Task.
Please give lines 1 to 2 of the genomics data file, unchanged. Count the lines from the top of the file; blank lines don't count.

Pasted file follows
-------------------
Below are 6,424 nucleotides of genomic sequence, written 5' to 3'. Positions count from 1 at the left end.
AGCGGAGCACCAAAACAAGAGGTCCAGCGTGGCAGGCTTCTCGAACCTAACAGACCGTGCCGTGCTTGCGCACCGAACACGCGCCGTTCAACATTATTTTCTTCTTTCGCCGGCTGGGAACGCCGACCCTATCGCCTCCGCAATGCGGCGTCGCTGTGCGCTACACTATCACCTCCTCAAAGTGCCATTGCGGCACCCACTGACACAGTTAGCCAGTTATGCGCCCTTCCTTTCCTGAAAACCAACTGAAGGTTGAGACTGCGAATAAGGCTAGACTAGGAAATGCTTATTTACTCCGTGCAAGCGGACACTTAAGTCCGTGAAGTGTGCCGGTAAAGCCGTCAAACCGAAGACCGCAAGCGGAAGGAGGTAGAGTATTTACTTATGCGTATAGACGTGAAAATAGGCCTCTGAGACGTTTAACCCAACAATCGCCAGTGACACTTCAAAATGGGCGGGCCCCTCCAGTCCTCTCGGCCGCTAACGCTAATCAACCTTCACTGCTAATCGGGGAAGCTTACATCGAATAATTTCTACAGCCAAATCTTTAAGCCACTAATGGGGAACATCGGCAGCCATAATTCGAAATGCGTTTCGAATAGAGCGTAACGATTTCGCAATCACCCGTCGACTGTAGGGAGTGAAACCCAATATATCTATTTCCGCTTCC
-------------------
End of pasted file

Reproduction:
Below are 6,424 nucleotides of genomic sequence, written 5' to 3'. Positions count from 1 at the left end.
AGCGGAGCACCAAAACAAGAGGTCCAGCGTGGCAGGCTTCTCGAACCTAACAGACCGTGCCGTGCTTGCGCACCGAACACGCGCCGTTCAACATTATTTTCTTCTTTCGCCGGCTGGGAACGCCGACCCTATCGCCTCCGCAATGCGGCGTCGCTGTGCGCTACACTATCACCTCCTCAAAGTGCCATTGCGGCACCCACTGACACAGTTAGCCAGTTATGCGCCCTTCCTTTCCTGAAAACCAACTGAAGGTTGAGACTGCGAATAAGGCTAGACTAGGAAATGCTTATTTACTCCGTGCAAGCGGACACTTAAGTCCGTGAAGTGTGCCGGTAAAGCCGTCAAACCGAAGACCGCAAGCGGAAGGAGGTAGAGTATTTACTTATGCGTATAGACGTGAAAATAGGCCTCTGAGACGTTTAACCCAACAATCGCCAGTGACACTTCAAAATGGGCGGGCCCCTCCAGTCCTCTCGGCCGCTAACGCTAATCAACCTTCACTGCTAATCGGGGAAGCTTACATCGAATAATTTCTACAGCCAAATCTTTAAGCCACTAATGGGGAACATCGGCAGCCATAATTCGAAATGCGTTTCGAATAGAGCGTAACGATTTCGCAATCACCCGTCGACTGTAGGGAGTGAAACCCAATATATCTATTTCCGCTTCC